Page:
Love rejoices with the truth


The truth here is in obvious contrast with wrongdoing, and that’s interesting, right? We might expect, “Love does not rejoice with wrongdoing, but rejoices with rightdoing.” Instead, we get the truth, which means the truth of who God is, and a life that is in accordance with it. Romans 2:20 calls God’s law the “embodiment of knowledge and truth.” Romans 2:8 says we can “disobey the truth.” How does one disobey the truth? When one does not live in accordance with it. To rejoice in the truth, then, is to rejoice in what God says is true, and to rejoice in deeds that conform to it.


Unlike rejoicing at wrongdoing, love rejoices to tell the truth about wrongdoing. When it comes to our own wrongdoing, this looks like confession of sin. 1 John 1:8-9 says, “If we say we have no sin, we deceive ourselves, and the truth is not in us. If we confess our sins, he is faithful and just to forgive us our sins and to cleanse us from all unrighteousness.” Rejoicing in the truth doesn’t begin with telling the truth about everyone else’s sins; it begins with telling the truth about your own. Love doesn’t dress it up; it says about it what God says about it, because what God says about it is true, and love rejoices with the truth. Are you shading the truth in how you present yourself? That’s not love.


When it comes to the wrongdoing of others, it means those who are responsible to judge an action tell the truth about it, rather than concealing or minimizing it. That is what love requires of those responsible to review the shooting of Walter, Wallace, Jr. And our rejoicing should not be tied to the result that affirms our narrative: Our hope should not be that the police officers get off free or that they get slammed; our hope should be that the truth comes out and justice is served; in that love rejoices. When the wrongdoer is a fellow church member, love confronts the wrongdoing. Now don’t forget what we said last week: Love does not assume evil of others, so love will first consider if there is another possible explanation for the person’s actions before it confronts, but this is the other side of the balance: Sometimes people really do violate God’s law in a way you can observe. Especially as you get to know people better, that is likely to happen. People sometimes say, “I love this person too much to confront them,” but if they’re really engaged in observable wrongdoing, and you don’t confront them, who does that help in the end? It helps you; you don’t have to go through the discomfort of confrontation, but it doesn’t help them, and it doesn’t serve the glory of God.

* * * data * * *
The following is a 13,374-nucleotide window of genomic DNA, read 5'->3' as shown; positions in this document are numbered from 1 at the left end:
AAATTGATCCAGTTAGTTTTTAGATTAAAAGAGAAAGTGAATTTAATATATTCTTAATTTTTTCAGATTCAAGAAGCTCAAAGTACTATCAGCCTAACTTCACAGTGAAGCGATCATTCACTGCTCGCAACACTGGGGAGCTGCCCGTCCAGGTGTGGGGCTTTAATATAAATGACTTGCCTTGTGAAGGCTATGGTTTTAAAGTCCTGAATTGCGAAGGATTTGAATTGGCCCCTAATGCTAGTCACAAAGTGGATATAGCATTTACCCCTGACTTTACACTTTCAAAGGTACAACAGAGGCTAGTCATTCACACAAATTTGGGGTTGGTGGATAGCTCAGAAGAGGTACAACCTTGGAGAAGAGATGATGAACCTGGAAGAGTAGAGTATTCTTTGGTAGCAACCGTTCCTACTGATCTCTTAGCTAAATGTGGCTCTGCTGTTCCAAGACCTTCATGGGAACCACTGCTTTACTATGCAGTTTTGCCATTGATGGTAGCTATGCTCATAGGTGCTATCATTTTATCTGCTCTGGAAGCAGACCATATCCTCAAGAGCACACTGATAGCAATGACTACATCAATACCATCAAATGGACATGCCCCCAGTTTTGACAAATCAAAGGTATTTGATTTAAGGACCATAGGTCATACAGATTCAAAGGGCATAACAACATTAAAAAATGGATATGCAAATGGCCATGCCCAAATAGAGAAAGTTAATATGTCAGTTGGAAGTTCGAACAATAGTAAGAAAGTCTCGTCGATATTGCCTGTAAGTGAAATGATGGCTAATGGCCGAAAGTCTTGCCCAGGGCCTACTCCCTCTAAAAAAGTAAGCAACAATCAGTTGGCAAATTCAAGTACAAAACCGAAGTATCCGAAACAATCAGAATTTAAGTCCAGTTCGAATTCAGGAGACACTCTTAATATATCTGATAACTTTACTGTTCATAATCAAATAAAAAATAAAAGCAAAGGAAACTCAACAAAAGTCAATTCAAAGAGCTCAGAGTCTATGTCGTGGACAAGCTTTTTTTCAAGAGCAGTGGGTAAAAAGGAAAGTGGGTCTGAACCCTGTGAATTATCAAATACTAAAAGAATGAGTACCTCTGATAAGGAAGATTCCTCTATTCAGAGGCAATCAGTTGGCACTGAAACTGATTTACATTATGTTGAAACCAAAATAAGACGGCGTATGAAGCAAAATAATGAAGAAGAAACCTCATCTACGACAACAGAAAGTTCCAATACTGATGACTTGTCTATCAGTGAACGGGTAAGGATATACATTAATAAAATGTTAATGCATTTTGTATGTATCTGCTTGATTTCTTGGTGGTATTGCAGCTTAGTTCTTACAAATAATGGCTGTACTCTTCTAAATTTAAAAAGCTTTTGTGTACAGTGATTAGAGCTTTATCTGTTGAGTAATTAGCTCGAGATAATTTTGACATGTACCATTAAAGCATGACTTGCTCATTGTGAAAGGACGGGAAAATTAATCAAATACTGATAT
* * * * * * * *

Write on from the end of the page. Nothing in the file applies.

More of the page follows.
This process of telling the truth about wrongdoing within the church is what the Bible calls church discipline. In fact, it was this practice of church discipline that Paul wanted the Corinthian church, the original recipients of this letter, to engage in. In 1 Corinthians 5 he wrote of a man who was in an openly sexual relationship with his father’s wife, and he said that they were arrogant about this, when they ought rather to mourn! In other words, they were rejoicing at wrongdoing, when they ought to have mourned it. He then tells them to remove the member guilty of this from their church. He uses the image of removing leaven from bread, and then says this, “Let us therefore celebrate the festival, not with the old leaven, the leaven of malice and evil, but with the unleavened bread of sincerity and truth” (1 Cor 5:8). He’s saying the way we rejoice with the truth, is we rejoice as a church while speaking the truth about sin in our midst and removing any who refuse to repent of it. We stop pretending. We stop getting together to worship and take the Lord’s Supper while pretending all is well. We confront sin, we deal with it, and then we rejoice together with sincerity and truth.